Every newspaper editor I know has the same philosophy about ghastly mistakes.
We much prefer them to be made by somebody else’s newspaper.
It’s not a matter of schadenfreude, that wonderful German word meaning the enjoyment one might obtain from the troubles and suffering of others. No, editors are far too noble a breed for that kind of pettiness.
Rather, it’s not unlike being one of a herd of wildebeests making its way across the Serengeti, glancing toward the high grass and seeing a pride of lions munching on one of your wildebeest buddies. You shrug — assuming wildebeests do, in fact, shrug.
“Hmmm …” you say vacantly to the nearest member of the herd as you trudge along. “Looks like they got Ernie.”
Unfortunate for Ernie, of course, but you’re really, really happy that the lions chose him instead of you.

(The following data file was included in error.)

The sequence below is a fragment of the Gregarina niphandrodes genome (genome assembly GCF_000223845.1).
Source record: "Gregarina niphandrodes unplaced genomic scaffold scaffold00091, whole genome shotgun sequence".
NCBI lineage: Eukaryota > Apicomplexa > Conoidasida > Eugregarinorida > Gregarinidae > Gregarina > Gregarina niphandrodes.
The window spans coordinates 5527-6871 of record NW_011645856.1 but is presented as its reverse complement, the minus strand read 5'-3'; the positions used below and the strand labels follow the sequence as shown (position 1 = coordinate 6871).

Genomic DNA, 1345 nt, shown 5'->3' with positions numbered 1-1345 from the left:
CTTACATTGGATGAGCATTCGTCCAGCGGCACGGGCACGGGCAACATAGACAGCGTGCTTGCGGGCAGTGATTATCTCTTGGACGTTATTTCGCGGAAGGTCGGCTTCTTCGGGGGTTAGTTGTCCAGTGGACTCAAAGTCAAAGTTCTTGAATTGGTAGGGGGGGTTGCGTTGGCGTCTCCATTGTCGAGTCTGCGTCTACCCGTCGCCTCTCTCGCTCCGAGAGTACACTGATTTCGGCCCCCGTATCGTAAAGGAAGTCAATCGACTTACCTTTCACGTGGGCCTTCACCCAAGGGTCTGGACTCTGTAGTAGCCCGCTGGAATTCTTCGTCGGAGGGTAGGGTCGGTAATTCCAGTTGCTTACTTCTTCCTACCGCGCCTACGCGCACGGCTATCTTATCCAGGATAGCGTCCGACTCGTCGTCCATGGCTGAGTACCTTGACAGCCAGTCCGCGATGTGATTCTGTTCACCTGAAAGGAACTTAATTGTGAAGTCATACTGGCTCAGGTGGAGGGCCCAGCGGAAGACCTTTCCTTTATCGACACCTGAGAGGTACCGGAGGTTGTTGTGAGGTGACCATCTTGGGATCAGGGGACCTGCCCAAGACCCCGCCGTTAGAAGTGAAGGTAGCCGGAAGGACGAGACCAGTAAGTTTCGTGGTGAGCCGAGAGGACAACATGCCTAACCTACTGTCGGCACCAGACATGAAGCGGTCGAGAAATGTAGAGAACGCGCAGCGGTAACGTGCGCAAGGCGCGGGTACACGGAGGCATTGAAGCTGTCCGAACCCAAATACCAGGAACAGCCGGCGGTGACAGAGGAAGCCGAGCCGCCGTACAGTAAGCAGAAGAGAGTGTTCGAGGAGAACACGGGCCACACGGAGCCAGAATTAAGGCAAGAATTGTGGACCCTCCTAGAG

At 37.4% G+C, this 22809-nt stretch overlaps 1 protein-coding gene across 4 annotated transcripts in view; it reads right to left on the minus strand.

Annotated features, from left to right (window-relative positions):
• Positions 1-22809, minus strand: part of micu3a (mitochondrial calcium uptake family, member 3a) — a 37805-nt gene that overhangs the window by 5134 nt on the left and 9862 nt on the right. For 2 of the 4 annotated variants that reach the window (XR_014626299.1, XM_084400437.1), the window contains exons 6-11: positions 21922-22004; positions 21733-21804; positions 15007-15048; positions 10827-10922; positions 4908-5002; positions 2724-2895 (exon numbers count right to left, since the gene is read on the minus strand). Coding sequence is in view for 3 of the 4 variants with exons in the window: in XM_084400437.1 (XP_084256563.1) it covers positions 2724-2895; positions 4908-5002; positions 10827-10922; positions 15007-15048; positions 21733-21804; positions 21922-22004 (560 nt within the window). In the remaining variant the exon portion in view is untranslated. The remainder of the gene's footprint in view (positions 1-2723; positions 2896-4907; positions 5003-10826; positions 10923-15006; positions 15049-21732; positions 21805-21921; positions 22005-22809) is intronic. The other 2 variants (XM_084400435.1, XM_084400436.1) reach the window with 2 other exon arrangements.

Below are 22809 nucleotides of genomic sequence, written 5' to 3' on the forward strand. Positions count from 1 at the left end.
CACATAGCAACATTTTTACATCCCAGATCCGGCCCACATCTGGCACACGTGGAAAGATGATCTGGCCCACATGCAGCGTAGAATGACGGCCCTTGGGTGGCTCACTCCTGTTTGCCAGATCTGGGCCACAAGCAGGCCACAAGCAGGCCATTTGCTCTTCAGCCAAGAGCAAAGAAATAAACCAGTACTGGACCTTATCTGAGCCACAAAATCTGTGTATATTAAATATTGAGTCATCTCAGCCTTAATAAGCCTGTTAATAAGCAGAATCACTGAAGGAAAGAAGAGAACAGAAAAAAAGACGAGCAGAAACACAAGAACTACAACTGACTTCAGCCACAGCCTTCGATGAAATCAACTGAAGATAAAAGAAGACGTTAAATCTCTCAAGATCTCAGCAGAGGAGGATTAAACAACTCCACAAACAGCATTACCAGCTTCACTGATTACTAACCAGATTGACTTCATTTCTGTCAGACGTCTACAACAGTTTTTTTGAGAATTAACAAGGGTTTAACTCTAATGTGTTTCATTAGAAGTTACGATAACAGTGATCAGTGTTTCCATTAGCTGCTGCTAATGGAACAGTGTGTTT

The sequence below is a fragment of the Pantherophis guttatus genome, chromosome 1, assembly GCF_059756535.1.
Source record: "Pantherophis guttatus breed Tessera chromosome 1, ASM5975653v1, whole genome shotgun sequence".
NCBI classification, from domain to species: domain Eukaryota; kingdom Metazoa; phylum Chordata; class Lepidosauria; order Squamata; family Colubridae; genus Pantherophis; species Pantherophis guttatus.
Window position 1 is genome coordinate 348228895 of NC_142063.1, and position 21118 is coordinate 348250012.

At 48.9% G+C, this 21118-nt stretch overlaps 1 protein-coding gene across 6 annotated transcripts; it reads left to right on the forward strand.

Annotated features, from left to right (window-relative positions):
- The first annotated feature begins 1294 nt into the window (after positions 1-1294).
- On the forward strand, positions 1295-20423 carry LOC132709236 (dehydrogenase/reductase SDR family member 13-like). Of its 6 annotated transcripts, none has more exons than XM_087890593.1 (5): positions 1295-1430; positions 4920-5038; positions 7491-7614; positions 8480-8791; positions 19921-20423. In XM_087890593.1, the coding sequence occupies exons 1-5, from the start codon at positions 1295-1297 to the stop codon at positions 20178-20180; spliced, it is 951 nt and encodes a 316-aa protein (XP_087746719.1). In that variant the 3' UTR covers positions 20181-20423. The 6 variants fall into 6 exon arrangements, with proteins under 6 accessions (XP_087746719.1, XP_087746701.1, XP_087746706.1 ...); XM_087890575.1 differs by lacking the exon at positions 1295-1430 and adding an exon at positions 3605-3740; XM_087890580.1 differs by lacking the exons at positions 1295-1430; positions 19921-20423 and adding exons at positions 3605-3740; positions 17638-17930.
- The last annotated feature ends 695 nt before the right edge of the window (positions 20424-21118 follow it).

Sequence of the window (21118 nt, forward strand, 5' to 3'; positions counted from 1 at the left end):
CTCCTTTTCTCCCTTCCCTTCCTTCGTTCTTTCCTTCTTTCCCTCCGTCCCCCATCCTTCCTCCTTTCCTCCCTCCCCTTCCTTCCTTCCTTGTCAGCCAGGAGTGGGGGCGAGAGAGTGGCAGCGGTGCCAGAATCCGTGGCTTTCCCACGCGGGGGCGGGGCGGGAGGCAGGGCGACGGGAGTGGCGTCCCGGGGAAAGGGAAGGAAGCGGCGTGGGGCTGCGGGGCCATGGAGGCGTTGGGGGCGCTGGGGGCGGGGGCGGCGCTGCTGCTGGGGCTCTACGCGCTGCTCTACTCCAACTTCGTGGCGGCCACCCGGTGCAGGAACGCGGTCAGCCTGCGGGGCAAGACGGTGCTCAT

On a human level, it’s similar to those of us who occasionally go a smidgen over the speed limit. We look in our rearview mirror and see a police car with its strobe lights going like crazy … and the cop pulls over someone else.
That pretty much sums up my sentiments when I see something horrendous in some other paper. I’m glad it wasn’t mine … but I know that no matter how diligent I might be, it’s only a matter of time until I’m the wildebeest providing a nutritious lunch for some hungry lions.
It has become my custom to devote my first column of the year to the mistakes this newspaper has made over the previous 12 months. To be clear, they are the errors we knew about and for which we wrote corrections. If we are like most papers, we are only aware of a small percentage of the things we get wrong.